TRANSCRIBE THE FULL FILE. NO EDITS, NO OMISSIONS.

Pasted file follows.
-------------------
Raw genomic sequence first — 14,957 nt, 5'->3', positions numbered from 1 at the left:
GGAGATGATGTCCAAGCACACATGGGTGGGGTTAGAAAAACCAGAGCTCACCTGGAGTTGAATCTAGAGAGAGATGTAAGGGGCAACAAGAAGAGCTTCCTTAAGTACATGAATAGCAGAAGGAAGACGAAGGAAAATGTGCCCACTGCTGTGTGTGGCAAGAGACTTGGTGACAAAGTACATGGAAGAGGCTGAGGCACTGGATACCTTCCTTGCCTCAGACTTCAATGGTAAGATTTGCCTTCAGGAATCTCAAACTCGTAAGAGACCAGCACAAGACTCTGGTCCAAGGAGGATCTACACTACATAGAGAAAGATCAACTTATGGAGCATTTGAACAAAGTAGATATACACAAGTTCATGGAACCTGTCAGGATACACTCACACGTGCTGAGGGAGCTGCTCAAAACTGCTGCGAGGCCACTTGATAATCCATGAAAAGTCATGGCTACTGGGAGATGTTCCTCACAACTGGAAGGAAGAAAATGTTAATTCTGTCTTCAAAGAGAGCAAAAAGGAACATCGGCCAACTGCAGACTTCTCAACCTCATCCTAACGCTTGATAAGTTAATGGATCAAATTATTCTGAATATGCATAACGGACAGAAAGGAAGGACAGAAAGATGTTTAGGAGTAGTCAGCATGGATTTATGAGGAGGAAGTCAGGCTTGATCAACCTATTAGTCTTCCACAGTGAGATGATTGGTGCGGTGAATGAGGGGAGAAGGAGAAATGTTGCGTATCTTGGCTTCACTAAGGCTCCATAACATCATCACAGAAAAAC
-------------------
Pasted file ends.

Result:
Raw genomic sequence first — 14,957 nt, 5'->3', positions numbered from 1 at the left:
GGAGATGATGTCCAAGCACACATGGGTGGGGTTAGAAAAACCAGAGCTCACCTGGAGTTGAATCTAGAGAGAGATGTAAGGGGCAACAAGAAGAGCTTCCTTAAGTACATGAATAGCAGAAGGAAGACGAAGGAAAATGTGCCCACTGCTGTGTGTGGCAAGAGACTTGGTGACAAAGTACATGGAAGAGGCTGAGGCACTGGATACCTTCCTTGCCTCAGACTTCAATGGTAAGATTTGCCTTCAGGAATCTCAAACTCGTAAGAGACCAGCACAAGACTCTGGTCCAAGGAGGATCTACACTACATAGAGAAAGATCAACTTATGGAGCATTTGAACAAAGTAGATATACACAAGTTCATGGAACCTGTCAGGATACACTCACACGTGCTGAGGGAGCTGCTCAAAACTGCTGCGAGGCCACTTGATAATCCATGAAAAGTCATGGCTACTGGGAGATGTTCCTCACAACTGGAAGGAAGAAAATGTTAATTCTGTCTTCAAAGAGAGCAAAAAGGAACATCGGCCAACTGCAGACTTCTCAACCTCATCCTAACGCTTGATAAGTTAATGGATCAAATTATTCTGAATATGCATAACGGACAGAAAGGAAGGACAGAAAGATGTTTAGGAGTAGTCAGCATGGATTTATGAGGAGGAAGTCAGGCTTGATCAACCTATTAGTCTTCCACAGTGAGATGATTGGTGCGGTGAATGAGGGGAGAAGGAGAAATGTTGCGTATCTTGGCTTCACTAAGGCTCCATAACATCATCACAGAAAAAC